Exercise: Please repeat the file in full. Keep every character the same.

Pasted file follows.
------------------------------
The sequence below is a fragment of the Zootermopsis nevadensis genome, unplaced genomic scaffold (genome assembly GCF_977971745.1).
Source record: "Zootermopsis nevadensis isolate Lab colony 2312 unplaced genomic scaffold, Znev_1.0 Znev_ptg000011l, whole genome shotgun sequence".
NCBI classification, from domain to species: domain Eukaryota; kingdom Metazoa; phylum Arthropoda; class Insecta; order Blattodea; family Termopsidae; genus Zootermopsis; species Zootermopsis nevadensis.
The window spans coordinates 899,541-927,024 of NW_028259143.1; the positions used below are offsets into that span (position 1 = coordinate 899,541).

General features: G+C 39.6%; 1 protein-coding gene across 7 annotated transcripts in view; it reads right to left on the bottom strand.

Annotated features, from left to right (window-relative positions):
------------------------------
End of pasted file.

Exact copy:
The sequence below is a fragment of the Zootermopsis nevadensis genome, unplaced genomic scaffold (genome assembly GCF_977971745.1).
Source record: "Zootermopsis nevadensis isolate Lab colony 2312 unplaced genomic scaffold, Znev_1.0 Znev_ptg000011l, whole genome shotgun sequence".
NCBI classification, from domain to species: domain Eukaryota; kingdom Metazoa; phylum Arthropoda; class Insecta; order Blattodea; family Termopsidae; genus Zootermopsis; species Zootermopsis nevadensis.
The window spans coordinates 899,541-927,024 of NW_028259143.1; the positions used below are offsets into that span (position 1 = coordinate 899,541).

General features: G+C 39.6%; 1 protein-coding gene across 7 annotated transcripts in view; it reads right to left on the bottom strand.

Annotated features, from left to right (window-relative positions):